Tombstone record: A transcription of a tombstone or grave marker.
Topographic map: A map showing the physical features of a piece of land.
Torna atrás: A term used in Catholic Church registers to describe a person from Spanish-speaking Latin America whose ancestry is Indian, African, and Caucasian. Racial classifications were often based on physical appearance or social status; therefore, they were not always accurate.
Torrens system, Canada: A method of recording land transactions between the British Crown and individuals. It provides the actual land titles and a registry of transactions. Manitoba, Canada, began using this system in 1885.
Tote: The German word for a civil death record.
Tour of duty: A term used to indicate the length of a person's service in the military.
Town clerk: A town official who keeps the vital, land, and other records of a town.
Town Clerks' Registers of Men Who Served in the Civil War, ca. 1865-1867: Registers containing names and vital information about men from New York who served in the Civil War. The registers are arranged by county and town.
Town court, Connecticut: A court in Connecticut with jurisdiction over civil matters. These courts were succeeded by the circuit courts.
Town courthouse: A building that houses a town’s court of law.
Town hall: A public building that houses offices for a town’s government or that is used for town meetings.
Town history: A written account of the events that took place in a town or city.
Town meeting minutes: A written account of the discussion and decisions made at a meeting of the residents or leaders of a town or city.
Town record, general: A record kept at the town, city, or village level.
Town Records, Family History Library Catalog™: A subject heading used in the Family History Library Catalog to categorize records kept by a town's government.
Townland, Ireland: A unit of land in Ireland that was a family holding. Townlands varied considerably in size but were on average about 350 acres. A townland is also a territorial division equivalent to a township.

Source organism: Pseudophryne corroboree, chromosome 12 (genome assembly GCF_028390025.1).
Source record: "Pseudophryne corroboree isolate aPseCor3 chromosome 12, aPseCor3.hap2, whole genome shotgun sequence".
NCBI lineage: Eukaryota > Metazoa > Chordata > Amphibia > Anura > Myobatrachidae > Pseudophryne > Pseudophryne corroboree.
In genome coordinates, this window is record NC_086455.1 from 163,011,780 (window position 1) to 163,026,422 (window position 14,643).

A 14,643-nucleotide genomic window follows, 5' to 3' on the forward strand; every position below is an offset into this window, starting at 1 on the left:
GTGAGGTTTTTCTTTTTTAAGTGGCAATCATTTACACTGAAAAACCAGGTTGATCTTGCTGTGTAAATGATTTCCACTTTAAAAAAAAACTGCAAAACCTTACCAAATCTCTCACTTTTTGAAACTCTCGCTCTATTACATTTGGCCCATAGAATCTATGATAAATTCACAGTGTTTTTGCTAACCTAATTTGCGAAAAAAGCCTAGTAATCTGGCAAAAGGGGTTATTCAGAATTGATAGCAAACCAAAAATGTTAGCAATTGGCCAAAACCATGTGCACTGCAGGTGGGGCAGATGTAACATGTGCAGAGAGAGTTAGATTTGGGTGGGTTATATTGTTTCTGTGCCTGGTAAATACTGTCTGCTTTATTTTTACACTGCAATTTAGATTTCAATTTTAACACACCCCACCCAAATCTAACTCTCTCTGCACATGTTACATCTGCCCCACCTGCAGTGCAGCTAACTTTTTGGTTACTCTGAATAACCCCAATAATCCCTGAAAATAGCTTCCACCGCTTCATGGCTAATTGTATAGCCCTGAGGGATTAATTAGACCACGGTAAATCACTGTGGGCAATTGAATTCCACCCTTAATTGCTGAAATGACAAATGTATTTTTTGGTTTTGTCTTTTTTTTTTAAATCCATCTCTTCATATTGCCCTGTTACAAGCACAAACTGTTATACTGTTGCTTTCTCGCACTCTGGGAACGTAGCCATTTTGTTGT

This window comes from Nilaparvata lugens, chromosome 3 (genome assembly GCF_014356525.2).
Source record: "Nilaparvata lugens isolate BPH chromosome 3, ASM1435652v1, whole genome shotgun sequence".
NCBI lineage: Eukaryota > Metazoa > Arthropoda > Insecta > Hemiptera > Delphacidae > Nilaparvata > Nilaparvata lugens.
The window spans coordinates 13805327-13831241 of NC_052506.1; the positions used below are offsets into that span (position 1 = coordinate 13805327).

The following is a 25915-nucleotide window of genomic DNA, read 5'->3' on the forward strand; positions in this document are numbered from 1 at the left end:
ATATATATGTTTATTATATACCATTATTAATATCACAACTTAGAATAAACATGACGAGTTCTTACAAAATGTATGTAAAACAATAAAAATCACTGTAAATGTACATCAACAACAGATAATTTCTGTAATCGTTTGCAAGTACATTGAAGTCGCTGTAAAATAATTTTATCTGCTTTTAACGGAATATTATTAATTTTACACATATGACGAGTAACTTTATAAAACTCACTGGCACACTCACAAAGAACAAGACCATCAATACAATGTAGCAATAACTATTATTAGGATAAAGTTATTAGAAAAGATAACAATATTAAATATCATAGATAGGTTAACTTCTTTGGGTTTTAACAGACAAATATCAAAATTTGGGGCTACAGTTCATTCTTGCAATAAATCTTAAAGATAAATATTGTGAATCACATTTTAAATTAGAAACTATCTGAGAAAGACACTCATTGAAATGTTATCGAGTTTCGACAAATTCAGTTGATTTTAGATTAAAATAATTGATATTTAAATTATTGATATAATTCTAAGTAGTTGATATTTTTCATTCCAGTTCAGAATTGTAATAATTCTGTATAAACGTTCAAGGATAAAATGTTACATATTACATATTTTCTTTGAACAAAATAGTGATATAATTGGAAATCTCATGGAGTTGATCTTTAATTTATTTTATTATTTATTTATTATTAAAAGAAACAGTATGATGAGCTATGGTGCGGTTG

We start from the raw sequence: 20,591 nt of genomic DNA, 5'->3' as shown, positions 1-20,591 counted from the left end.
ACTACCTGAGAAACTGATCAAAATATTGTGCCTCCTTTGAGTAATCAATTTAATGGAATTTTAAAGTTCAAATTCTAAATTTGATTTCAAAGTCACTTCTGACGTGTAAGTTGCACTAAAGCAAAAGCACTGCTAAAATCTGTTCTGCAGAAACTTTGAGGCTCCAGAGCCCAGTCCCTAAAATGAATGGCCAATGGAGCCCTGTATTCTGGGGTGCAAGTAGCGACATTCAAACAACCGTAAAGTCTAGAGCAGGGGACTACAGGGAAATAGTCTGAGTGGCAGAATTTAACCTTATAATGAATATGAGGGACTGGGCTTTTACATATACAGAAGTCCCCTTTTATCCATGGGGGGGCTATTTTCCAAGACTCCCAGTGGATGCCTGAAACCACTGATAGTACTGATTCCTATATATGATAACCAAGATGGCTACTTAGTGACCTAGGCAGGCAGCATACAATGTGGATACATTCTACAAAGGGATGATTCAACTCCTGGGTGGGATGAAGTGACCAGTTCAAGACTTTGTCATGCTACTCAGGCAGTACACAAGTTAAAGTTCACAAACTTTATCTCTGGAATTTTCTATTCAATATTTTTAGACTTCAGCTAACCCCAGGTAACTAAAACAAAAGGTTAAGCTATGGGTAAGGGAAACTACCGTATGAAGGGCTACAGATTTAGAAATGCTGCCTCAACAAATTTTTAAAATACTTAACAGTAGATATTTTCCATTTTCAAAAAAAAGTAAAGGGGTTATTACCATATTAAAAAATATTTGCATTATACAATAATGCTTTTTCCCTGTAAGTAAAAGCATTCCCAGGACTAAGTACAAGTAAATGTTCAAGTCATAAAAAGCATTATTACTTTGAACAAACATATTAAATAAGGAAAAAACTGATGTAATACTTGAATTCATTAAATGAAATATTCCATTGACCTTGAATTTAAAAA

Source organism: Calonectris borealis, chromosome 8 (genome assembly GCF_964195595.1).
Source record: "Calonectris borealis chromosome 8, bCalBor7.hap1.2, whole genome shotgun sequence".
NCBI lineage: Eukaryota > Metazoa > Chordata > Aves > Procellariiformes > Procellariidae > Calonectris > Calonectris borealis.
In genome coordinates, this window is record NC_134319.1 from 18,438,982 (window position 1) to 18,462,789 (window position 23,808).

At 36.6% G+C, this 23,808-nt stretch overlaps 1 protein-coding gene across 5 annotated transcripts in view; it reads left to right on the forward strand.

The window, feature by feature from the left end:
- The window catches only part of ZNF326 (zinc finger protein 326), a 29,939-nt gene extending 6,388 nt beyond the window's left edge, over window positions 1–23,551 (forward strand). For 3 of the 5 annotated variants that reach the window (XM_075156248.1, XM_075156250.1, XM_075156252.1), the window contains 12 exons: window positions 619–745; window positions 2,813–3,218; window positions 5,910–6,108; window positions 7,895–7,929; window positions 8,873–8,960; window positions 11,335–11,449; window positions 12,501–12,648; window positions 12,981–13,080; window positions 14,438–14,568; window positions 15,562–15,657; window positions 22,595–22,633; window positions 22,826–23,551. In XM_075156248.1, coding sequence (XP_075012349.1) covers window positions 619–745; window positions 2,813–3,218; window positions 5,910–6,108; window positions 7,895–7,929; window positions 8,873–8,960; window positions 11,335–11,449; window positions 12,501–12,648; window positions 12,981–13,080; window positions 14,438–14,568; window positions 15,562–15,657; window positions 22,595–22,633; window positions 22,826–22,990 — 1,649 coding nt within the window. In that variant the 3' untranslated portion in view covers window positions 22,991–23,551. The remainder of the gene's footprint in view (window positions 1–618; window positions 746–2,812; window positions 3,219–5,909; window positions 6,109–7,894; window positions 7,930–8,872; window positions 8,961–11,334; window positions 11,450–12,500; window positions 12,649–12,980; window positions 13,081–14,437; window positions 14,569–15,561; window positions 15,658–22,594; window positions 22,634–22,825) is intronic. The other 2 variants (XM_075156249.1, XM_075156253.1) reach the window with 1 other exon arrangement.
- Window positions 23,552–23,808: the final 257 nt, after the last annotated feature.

Township Papers, Canada
A collection of miscellaneous land records for Ontario. It contains some family information mentioned in correspondence. The records are not indexed, but they are arranged by township, concession, and lot number.
Township Papers, Canada: A collection of miscellaneous land records for Ontario. It contains some family information mentioned in correspondence. The records are not indexed, but they are arranged by township, concession, and lot number.
Township, Canada: A division of a county in Ontario, Nova Scotia, eastern Québec, and a few counties in Québec along the Ottawa River. Nova Scotia quit using townships over a hundred years ago, but most of Ontario and parts of Québec still use them. Some townships had their own municipal governments, although villages and towns within their boundaries may have been independent of them. Some townships were only parcels of land. In Québec, the word township is translated as canton. The Cantons de l'Est are the Eastern Townships of Québec, which are in counties lying north of the Vermont border. In Canada's Prairie Provinces (Manitoba, Saskatchewan, and Alberta) and in portions of British Columbia, townships are square blocks of land, six miles on a side. They are numbered north from the 49th parallel, which forms the boundary between Canada and the United States. Townships in western Canada never have their own governments.
Township, governmental: A government with jurisdiction over a 36-square-mile area.
Township, land: A piece of land that is six miles on each side. A township contains 36 square miles of land.
Tract book: The official government records that contain the legal description of a piece of land and the names of the owners. One copy is sent to the federal government, and the other is kept by the local land office.
Tract, land: A piece of land.
Tract, publication: A short book or pamphlet on a particular topic, frequently a religious subject.
Trade directory: An alphabetical list of persons engaged in the same trade or profession.